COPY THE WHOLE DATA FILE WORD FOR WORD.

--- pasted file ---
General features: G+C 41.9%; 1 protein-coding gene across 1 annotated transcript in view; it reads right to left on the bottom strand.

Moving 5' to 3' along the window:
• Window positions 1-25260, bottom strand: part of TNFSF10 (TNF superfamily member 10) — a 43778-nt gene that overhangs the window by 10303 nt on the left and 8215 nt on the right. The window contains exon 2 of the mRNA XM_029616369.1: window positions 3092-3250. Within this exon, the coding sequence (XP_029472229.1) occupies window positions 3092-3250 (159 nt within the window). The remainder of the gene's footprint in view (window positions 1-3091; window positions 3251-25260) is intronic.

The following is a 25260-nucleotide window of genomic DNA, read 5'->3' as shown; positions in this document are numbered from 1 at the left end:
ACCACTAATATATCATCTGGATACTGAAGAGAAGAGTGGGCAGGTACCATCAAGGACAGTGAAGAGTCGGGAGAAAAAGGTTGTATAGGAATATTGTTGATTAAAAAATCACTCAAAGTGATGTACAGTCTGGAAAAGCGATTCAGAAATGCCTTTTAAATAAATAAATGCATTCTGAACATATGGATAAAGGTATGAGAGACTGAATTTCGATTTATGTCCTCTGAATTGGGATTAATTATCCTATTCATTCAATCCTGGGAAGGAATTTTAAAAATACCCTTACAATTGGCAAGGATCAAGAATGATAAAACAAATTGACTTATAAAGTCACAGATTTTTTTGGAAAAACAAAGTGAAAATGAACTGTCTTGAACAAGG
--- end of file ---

General features: G+C 41.9%; 1 protein-coding gene across 1 annotated transcript in view; it reads right to left on the bottom strand.

Moving 5' to 3' along the window:
• Window positions 1-25260, bottom strand: part of TNFSF10 (TNF superfamily member 10) — a 43778-nt gene that overhangs the window by 10303 nt on the left and 8215 nt on the right. The window contains exon 2 of the mRNA XM_029616369.1: window positions 3092-3250. Within this exon, the coding sequence (XP_029472229.1) occupies window positions 3092-3250 (159 nt within the window). The remainder of the gene's footprint in view (window positions 1-3091; window positions 3251-25260) is intronic.

The following is a 25260-nucleotide window of genomic DNA, read 5'->3' as shown; positions in this document are numbered from 1 at the left end:
ACCACTAATATATCATCTGGATACTGAAGAGAAGAGTGGGCAGGTACCATCAAGGACAGTGAAGAGTCGGGAGAAAAAGGTTGTATAGGAATATTGTTGATTAAAAAATCACTCAAAGTGATGTACAGTCTGGAAAAGCGATTCAGAAATGCCTTTTAAATAAATAAATGCATTCTGAACATATGGATAAAGGTATGAGAGACTGAATTTCGATTTATGTCCTCTGAATTGGGATTAATTATCCTATTCATTCAATCCTGGGAAGGAATTTTAAAAATACCCTTACAATTGGCAAGGATCAAGAATGATAAAACAAATTGACTTATAAAGTCACAGATTTTTTTGGAAAAACAAAGTGAAAATGAACTGTCTTGAACAAGG